November 27, 2002

to enter the thanks

I am on Friday mode, which directs me to the Friday room for Modern Short Story, which is different from the Monday and Wednesday room. I find that class is already in session and they are watching a crazy video with puppets fighting to Indian music. I am perplexed until I realize that today is not Friday, that this is not my class, that we are not studying warring tribes of puppetry. I fear tardiness and hoof it to the real room, until I remember that on Wednesdays we don’t have class until 3:00. I should feel somewhat embarassed, but this is the Wednesday before break and no one is here to witness my follies.

Once again campus has become the belly of a ghost ship. Spectres drift through the timbers and a janitor stands guard at the clothing donation box. A bottle of Coke explodes upon the floor outside the photography room. I notice, for the first time, a faculty member that looks like a short and crinkled version of David Bowie. At least the network is fast when no one is here.

I desire an exit from these walls, a freedom of three tenths of a fortnight that will allow me time to finish writing my fifteen page short story and prepare an hour long presentation on Steven Pinker’s studies regarding innate faculties of the brain. Both are due on Tuesday.

November 26, 2002

something fishy in boom town

iraq inspectors don’t want journalists

The weapons inspectors say they don’t want reporters in tow because then they won’t be able to do their job properly. The weapon inspectors fear that journalists may jump the gun and report that no WMD’s have been found, even though off-site data analysis needs to be done before that can be known to be the case. Or known not to be the case, as the case may be.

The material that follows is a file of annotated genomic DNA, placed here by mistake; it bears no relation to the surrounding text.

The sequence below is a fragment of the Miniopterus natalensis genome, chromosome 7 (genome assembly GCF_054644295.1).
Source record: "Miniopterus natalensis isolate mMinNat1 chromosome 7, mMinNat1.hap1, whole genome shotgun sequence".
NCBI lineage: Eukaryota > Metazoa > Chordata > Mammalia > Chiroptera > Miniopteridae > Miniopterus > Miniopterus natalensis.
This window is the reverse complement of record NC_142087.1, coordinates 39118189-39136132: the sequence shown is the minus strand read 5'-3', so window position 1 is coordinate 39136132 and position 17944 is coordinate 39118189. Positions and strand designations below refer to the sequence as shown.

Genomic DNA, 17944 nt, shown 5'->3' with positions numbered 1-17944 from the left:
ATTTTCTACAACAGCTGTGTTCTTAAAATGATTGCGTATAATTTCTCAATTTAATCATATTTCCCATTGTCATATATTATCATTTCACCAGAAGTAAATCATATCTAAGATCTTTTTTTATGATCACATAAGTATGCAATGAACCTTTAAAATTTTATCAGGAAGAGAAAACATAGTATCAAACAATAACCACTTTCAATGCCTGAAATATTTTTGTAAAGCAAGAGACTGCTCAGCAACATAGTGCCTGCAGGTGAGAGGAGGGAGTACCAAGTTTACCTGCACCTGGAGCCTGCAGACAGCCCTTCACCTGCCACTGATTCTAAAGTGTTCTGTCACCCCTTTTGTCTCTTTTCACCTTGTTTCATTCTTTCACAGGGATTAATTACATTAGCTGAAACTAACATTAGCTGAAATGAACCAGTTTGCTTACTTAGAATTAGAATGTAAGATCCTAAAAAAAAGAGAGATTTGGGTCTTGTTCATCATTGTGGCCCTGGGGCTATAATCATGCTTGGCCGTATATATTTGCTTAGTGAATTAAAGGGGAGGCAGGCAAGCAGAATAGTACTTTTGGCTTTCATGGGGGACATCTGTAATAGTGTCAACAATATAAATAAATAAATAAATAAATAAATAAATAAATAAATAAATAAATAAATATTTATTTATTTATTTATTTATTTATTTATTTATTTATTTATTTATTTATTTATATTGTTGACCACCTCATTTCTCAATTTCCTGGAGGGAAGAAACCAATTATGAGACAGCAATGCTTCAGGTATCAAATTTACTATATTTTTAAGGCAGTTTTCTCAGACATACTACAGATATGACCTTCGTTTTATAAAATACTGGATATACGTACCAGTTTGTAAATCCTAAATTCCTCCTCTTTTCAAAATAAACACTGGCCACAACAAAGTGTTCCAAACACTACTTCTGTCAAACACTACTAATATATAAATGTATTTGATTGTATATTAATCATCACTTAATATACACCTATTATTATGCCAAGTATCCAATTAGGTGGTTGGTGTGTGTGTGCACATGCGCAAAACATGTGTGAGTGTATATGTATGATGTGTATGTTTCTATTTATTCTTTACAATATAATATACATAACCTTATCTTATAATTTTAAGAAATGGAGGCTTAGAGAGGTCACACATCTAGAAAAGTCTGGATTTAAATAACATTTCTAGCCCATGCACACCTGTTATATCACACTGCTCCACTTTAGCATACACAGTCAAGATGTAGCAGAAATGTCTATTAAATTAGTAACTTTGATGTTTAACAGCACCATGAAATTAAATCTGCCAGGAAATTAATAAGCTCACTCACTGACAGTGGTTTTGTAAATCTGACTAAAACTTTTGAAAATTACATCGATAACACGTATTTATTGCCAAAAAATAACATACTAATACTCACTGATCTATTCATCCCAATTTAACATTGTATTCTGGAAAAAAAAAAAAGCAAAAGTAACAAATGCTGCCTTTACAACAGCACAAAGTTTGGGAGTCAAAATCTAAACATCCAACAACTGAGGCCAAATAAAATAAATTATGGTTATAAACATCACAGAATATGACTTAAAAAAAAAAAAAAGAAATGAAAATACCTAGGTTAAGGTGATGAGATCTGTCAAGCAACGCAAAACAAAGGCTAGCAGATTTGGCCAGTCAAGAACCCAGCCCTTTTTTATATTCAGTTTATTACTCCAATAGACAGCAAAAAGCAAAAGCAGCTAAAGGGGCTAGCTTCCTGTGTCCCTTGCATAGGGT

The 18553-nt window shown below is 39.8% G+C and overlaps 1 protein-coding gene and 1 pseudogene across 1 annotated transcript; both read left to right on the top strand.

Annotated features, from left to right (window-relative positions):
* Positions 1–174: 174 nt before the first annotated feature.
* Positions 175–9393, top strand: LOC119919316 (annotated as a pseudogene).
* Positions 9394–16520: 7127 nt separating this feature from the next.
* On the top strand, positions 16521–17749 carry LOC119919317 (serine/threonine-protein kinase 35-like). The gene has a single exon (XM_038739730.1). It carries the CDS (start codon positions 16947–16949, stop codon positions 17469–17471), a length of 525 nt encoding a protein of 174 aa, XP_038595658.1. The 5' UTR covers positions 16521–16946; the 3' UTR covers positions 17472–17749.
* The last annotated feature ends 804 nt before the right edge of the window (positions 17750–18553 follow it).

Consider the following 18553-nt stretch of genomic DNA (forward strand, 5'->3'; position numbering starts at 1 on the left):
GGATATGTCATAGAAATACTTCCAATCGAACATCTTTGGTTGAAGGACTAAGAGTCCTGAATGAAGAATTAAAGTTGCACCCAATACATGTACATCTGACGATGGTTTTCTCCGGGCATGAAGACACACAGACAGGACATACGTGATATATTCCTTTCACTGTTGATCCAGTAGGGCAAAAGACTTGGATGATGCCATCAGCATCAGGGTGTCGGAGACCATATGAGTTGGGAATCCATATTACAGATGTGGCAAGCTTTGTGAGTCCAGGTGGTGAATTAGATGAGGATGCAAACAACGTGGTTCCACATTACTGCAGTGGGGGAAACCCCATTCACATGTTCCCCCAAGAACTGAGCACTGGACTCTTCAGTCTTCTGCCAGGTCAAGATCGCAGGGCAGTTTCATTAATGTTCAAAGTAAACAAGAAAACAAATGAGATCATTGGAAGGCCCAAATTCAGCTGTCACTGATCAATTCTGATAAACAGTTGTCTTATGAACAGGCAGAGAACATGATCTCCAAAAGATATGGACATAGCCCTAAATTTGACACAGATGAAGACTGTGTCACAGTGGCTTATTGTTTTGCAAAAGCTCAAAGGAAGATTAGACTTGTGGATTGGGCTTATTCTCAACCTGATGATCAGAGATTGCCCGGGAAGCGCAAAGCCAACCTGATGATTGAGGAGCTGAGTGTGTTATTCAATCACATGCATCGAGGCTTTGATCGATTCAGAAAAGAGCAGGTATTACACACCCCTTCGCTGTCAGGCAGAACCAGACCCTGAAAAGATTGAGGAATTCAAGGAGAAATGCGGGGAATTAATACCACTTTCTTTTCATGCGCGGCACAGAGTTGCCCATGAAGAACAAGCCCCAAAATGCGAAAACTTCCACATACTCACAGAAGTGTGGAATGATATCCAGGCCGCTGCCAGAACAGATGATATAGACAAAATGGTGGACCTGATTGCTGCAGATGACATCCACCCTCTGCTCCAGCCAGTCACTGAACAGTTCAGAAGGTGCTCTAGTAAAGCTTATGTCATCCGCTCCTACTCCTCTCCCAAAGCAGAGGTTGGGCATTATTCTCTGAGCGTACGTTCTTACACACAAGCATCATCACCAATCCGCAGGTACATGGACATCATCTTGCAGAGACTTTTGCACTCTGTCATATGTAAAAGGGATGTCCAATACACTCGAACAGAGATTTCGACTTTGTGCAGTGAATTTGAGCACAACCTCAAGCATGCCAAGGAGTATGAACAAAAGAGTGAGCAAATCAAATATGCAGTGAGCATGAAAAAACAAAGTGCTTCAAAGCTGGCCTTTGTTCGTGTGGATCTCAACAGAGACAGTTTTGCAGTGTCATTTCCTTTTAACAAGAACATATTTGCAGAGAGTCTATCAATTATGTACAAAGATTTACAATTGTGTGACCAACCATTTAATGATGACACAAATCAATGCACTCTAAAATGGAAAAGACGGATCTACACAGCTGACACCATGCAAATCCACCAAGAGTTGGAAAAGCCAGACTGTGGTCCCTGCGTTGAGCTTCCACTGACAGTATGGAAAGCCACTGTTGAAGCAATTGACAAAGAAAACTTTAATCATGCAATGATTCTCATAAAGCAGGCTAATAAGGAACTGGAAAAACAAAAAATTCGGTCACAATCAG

Iraq is more than happy to let the geeks with notebooks crawl all over everything. Iraq usually has one of the most oppressive press policies known to man.

Figure that one out.

November 25, 2002

pak chooie unf

Porrasturvat is the coolest game ever. You get points for pushing people down stairs. The more they hurt the more points you get. My highest score so far is around 60,000. Be sure to turn up the music. Props to Mr. Elness for the find.

On a completely unrelated note, here’s a Flash music video about robots that push people down stairs.

So much for studying.

an open letter

An open letter to the jerk that came up with the Security Advanced Research Projects Agency… you know, the one that’s gonna mine your credit card transactions, telephone and travel records and e-mail under the possibility that you’re a terrorist. Don’t worry, though, because Rumsfeld says you’re not worried. You’re not worried right? No need to debate this, right?

Dear Pentagon,

Fuck you you fucking fucks.

Yours truly,


An open letter to record companies, who shut down P2P music sharing sites, refuse to expose their financial practices that enslave musicians, and are trying their damndest to rewrite copyright law to make sure you can go to prison for archiving shit on media that doesn’t get all scratched to hell and suck.

Dear Record Companies,

Fuck you you fucking fucks.

Yours truly,


Any more letters that need to be sent?

kraken synapse snap dragon

I am intoxicated by this city. The wide sea-vistas of Duluth effectively make me feel small in the grand scheme, but in Minneapolis I am huge among these shimmering glass pinnacles. This is mankind’s playground. It was built for me, for my approval or disapproval, as appropriate.